People ride around the world all the time, from fully kitted GS and KTM adventures to the simplest and cheapest scooters on the market.
I will say that if you are planing on taking a right turn once you get to Egypt and heading off to, say India or Pakistan, hell even the far reaches of Siberia if you fancy. you will at some point need to work to finance your trip if you are on a tight budget. Unless you win the Lotto then you can spend the rest of your days riding the globe in bliss.... :ricky: :pot:

Israel is one place to stop over and work for a while to make money. I funded all my travels into Egypt and the Sinai by working odd jobs in Israel, but be prepared to do absolutely anything at all you will after all be an illegal alien who will be not much more than cheap labour, but every $50 is another day on the road on your bike!!! :deal:

As for travelling on your passports, I cant say for sure as I only have an RSA one. It will sometimes be better to have the GB one and sometimes not. I know that certain visas will be more expensive if you use your GB passport instead of your RSA one. seeing as your missus is on an RSA book, do the same. I remember paying about 10 quid for my visa for India and my squeeze at the time who was Canadian, paid about 80 quid for hers. But talk to other overlanders who have a GB passport and see how they have faired coming through Africa, don't see it as a problem though.

You are going to need a carnet if you go to Egypt. you will either not be allowed in or have to pay a HUGE fee to bring you bike into the country without one. As for the rest of the continent there will be countries where you wont have to have one, but rather have it and not need it, than need it and have to cough up a substantial chunk of your budget to some corrupt official in the middle of nowhere in deepest darkest Africa.

Insurance... take the best you can afford, and definitely one that has repatriation for you and your missus at the very least. I guess it boils down to individual preference, but your health is not something to be neglected just for a few bob.... trust me, i learned this the hard way!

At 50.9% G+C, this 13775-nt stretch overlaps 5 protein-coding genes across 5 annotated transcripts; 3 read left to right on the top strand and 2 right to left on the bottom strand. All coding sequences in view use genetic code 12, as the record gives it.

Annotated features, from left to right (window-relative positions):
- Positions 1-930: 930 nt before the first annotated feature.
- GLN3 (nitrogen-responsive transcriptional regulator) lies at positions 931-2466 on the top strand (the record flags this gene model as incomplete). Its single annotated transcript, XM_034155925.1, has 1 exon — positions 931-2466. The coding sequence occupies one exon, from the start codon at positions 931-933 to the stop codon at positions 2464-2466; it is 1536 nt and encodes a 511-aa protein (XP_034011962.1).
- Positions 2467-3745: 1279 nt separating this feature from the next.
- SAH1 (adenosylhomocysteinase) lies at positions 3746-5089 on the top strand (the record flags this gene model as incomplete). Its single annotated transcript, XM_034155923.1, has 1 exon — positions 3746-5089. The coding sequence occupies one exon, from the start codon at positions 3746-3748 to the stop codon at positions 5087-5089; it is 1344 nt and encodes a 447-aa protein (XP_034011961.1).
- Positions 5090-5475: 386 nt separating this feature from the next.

your bike/bikes are going to be your home away from home, so before you ride that first mile, make sure that they are in PERFECT condition and have had at least one test run with all your gear you will take with you. This gives you the confidence in knowing that you have tested your bikes and know that any teething problems have for the most part been sorted before you have left. It gives you one less thing to worry about. As for your test run, if you live in the cape, then kit up and ride to Maputo and back via Lesotho and Swaziland. It will give you a good idea on how comfy your seat is after hours of riding, how your bike handles in all sorts of terrain in all kinds of weather, and if you or your missus are new to dirt road riding then its a perfect introduction to what is out there, without it being too hard to complete. It will also be a test for the two of you as travelling companions. See how compatible you are when the going gets tough. And certainly an idea of what its going to be like to do border crossings with all your precious kit tied to your house on wheels. Do you both leave the bikes and kit and head off to get your paperwork sorted or take it in turns or one of you do all the paperwork while the other stands guard... etc. Mozambique is perfect to start with, especially if its busy coming back into RSA. Many a quick and dodgy hand to lighten your load for you.

there is a heap of stuff to think about for this kind of trip, what to take, what not, what can you absolutely not live without, are prepared to ditch on the side of the road if you have to. All in all it will be different for each of us who do such a trip, you will love it and i will hate it or visa versa. We all have our methods of doing things and some advice you're going to be given, you might think to be a load of bollocks or... gosh, why didn't I think of that in the first place etc!!

On some of the trips i have done, I have always wished that i had a small chair/stool to sit on at the end of a long days ride. Just that small insignificant creature comfort goes a long way to boost morale if its been a testing day in the saddle. I have a two man tent, which has done me proud for years, but its heavy and takes up space, so for my birthday this year i will be treating myself to a stealth camping tent that BOER! has on offer (mark me down for a two man tent if you please BOER!... thanks!) This isnt a sales pitch, but seeing as weight is going to be something you will need to consider, the lighter the gear the better, it will help your bike and your wallet to be able to travel light and still be comfortable at the end of the days ride.
tents for sale are here...